Honeywell UOP pioneering 'optimization-as-a-service'

Jan. 19, 2018
Process technology provider leverages cloud connectivity to optimize continuously.

By Tom Wilk, Plant Services editor in chief

Refineries and petrochemical facilities are among the most complex process optimization challenges in the industrial world. Sure, the building of models and tuning of interrelated control loops is an ambitious

“Given all the complexity of operations, how do I mitigate problems very quickly before they become a decline in yield rates or a unit going down?” Zak Alzein, of Honeywell UOP, discussed how the company’s Connected Performance Services are helping its customers optimize operations in a continuous fashion.

undertaking, but in the end all works great. For a while. Exchangers foul, feed compositions change, catalysts lose potency and the online optimizers developed with so much care and investment often are switched to manual mode, awaiting some future re-optimization project.

But it doesn’t have to be this way.

In a presentation at the 2017 Smart Industry event, Zak Alzein, VP & GM of Honeywell UOP Connected Performance Services outlined a vision of how the Industrial Internet of Things (IIoT) is helping process facility operators and reliability team members evolve their process optimization efforts from an irregular series of fix-it opportunities to a position of proactive continuous improvement in real-time.

The solution? A secure cloud-based software platform that can collect data continuously and in real-time from internet-connected assets, underpinned by analytics engines that leverage deep domain expertise. Ultimately, argued Alzein, this type of platform can help organizations overcome not just technological hurdles, but human capital issues as well.

"If you think about petrochemical plants or refineries, they come to UOP with their market need, their demand," said Alzein. "We first work with them on a feasibility design, a configuration, then they select a technology. They go and start working on the permitting and the funding and so on while we get busy doing the basic design, and start to define the configuration in a lot more detail. Then we help them commission the plant, and expand it over time, apply the next generation of catalysts, help them tweak the configuration on an ongoing basis to continue to adapt to market changes."

He added: "We also do the troubleshooting. These assets are very complicated, as you can imagine, and they run through a lot of challenges, whether equipment failures or process conditions that lead to degradation of yields or a shutdown. We're deploying digital transformation throughout this, our entire value chain."

Based on the company’s deep domain expertise, Alzein outlined four operational challenge areas that Honeywell observed their customers as moving through as they shifted from reactive to proactive operational positions:

  • Unplanned downtime. "We do a great job solving problems after the fact," said Alzein. "But the customer's desire is, 'How can I avoid this to begin with? Given all the complexity of operations, how do I mitigate problems very quickly before they become a decline in yield rates or a unit going down?' "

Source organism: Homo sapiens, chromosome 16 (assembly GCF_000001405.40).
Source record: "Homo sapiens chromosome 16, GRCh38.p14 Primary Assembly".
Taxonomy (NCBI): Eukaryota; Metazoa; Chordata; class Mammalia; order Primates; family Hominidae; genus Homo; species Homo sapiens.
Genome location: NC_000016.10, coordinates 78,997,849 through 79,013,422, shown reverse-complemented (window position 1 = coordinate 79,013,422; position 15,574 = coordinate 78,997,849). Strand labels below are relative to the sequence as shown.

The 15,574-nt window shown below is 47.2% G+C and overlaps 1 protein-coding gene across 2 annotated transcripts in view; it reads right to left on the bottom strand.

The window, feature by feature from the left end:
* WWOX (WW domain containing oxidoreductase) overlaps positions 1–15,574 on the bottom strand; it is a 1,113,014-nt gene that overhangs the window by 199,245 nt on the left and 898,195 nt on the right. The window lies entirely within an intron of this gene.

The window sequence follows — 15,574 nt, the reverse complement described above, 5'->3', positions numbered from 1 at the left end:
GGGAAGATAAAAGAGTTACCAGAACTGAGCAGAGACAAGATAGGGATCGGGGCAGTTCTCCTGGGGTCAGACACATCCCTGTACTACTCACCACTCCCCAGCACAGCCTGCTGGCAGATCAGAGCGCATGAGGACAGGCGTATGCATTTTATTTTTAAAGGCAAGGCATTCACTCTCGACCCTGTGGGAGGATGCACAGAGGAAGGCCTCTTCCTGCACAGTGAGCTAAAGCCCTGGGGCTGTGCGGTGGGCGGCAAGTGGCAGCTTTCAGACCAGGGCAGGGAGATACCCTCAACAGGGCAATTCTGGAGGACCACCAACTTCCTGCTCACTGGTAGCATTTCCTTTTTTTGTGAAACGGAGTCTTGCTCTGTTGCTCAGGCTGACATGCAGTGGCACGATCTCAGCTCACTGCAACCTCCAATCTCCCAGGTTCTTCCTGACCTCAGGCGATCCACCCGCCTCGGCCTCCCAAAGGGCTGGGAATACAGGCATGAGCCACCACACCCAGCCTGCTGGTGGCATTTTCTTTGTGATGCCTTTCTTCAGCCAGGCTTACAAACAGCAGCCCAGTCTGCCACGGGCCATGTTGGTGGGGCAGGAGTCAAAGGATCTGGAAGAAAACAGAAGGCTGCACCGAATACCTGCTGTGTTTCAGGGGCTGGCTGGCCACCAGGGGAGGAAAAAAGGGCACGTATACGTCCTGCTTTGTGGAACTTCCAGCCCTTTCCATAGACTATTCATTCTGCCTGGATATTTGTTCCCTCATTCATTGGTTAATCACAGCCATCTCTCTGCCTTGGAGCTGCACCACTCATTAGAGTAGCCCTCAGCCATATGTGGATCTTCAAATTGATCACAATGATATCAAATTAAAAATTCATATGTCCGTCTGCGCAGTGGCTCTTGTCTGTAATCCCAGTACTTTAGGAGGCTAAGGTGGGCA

• Underperforming assets. When asked by a customer to help optimize their facilities, Honeywell UOP often is able to identity millions of dollars in operational savings. However, optimization efforts need to evolve from occasional or annual efforts to more sustained, continual improvement processes: "Instead of doing this once a year, or every couple of years, ask, How do I do this every day in a more sustainable way?"
  • Energy and emission. In some cases, producers that want to increase capacity cannot obtain the necessary permits, so they have to reduce emissions in order to increase production, a bottleneck situation that Alzein argued could be relieved if an organization were able to leverage machine learning platforms that would learn over time to adjust and optimize processes in real-time.
  • Human capital challenges. "We've all been seeing a lot of retirements of expertise in the developed world," said Alzein. "In the developing world, that challenge is even more profound. Today's engineers even halfway around the world don't want a job for a specific area for 15 years so they become an expert. They want to keep moving around, they want a different experience, than the last generation."

Honeywell's response to these challenges is its Connected Plant concept, which combines cloud-based analytics with a unified open architecture platform (termed "Sentience") to create an industrial application implementation that leverages Honeywell's process domain expertise and know-how. And, current human capital dynamics are specifically influencing the design and implementation of these platforms, to accommodate worker flexibility demands while optimizing facility design and operation.

"We’re taking our knowledge in connectivity and cybersecurity, to build a secure digital twin in the cloud," said Alzein. "It’s a digital replica of what that refinery should be operating like," which enables customers to compare current operational performance against theoretical capabilities. Customers also can start to predict potential issues via embedded predictive analytics suites.

The cloud's primary benefit, argued Alzein, is scalability. "The cost of sensing capability is dramatically improving. Meanwhile, cloud capabilities are advancing even as the costs are coming down. The cloud really enables us to solve a lot of problems in a new, innovative way."

We're thinking about your digital transformation in 2018...are you? Click here to learn about the 2018 Smart Industry Conference.